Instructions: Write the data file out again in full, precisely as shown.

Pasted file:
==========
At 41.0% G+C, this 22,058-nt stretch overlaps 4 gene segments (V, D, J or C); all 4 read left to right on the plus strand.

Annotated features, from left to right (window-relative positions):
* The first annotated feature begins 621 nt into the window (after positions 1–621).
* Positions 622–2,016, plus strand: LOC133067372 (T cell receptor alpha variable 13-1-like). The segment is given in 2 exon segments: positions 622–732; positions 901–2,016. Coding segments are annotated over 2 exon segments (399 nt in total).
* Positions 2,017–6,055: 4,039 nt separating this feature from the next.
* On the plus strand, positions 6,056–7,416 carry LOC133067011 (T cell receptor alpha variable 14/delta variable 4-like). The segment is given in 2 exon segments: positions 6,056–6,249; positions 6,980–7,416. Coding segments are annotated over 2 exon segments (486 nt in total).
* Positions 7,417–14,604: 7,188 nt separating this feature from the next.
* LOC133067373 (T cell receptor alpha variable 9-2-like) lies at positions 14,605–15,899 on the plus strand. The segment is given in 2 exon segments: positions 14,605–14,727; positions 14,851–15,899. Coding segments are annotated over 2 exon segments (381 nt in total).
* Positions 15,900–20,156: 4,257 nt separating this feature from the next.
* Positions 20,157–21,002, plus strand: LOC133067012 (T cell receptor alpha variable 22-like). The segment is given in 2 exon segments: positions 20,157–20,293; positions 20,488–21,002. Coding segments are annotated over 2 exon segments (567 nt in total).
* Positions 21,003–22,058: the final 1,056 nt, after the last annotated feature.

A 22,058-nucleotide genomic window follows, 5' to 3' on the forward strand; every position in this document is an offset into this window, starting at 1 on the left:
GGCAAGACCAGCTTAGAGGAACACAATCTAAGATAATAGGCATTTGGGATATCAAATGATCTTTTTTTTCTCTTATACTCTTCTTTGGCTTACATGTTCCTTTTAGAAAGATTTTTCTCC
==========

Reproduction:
At 41.0% G+C, this 22,058-nt stretch overlaps 4 gene segments (V, D, J or C); all 4 read left to right on the plus strand.

Annotated features, from left to right (window-relative positions):
* The first annotated feature begins 621 nt into the window (after positions 1–621).
* Positions 622–2,016, plus strand: LOC133067372 (T cell receptor alpha variable 13-1-like). The segment is given in 2 exon segments: positions 622–732; positions 901–2,016. Coding segments are annotated over 2 exon segments (399 nt in total).
* Positions 2,017–6,055: 4,039 nt separating this feature from the next.
* On the plus strand, positions 6,056–7,416 carry LOC133067011 (T cell receptor alpha variable 14/delta variable 4-like). The segment is given in 2 exon segments: positions 6,056–6,249; positions 6,980–7,416. Coding segments are annotated over 2 exon segments (486 nt in total).
* Positions 7,417–14,604: 7,188 nt separating this feature from the next.
* LOC133067373 (T cell receptor alpha variable 9-2-like) lies at positions 14,605–15,899 on the plus strand. The segment is given in 2 exon segments: positions 14,605–14,727; positions 14,851–15,899. Coding segments are annotated over 2 exon segments (381 nt in total).
* Positions 15,900–20,156: 4,257 nt separating this feature from the next.
* Positions 20,157–21,002, plus strand: LOC133067012 (T cell receptor alpha variable 22-like). The segment is given in 2 exon segments: positions 20,157–20,293; positions 20,488–21,002. Coding segments are annotated over 2 exon segments (567 nt in total).
* Positions 21,003–22,058: the final 1,056 nt, after the last annotated feature.

A 22,058-nucleotide genomic window follows, 5' to 3' on the forward strand; every position in this document is an offset into this window, starting at 1 on the left:
GGCAAGACCAGCTTAGAGGAACACAATCTAAGATAATAGGCATTTGGGATATCAAATGATCTTTTTTTTCTCTTATACTCTTCTTTGGCTTACATGTTCCTTTTAGAAAGATTTTTCTCC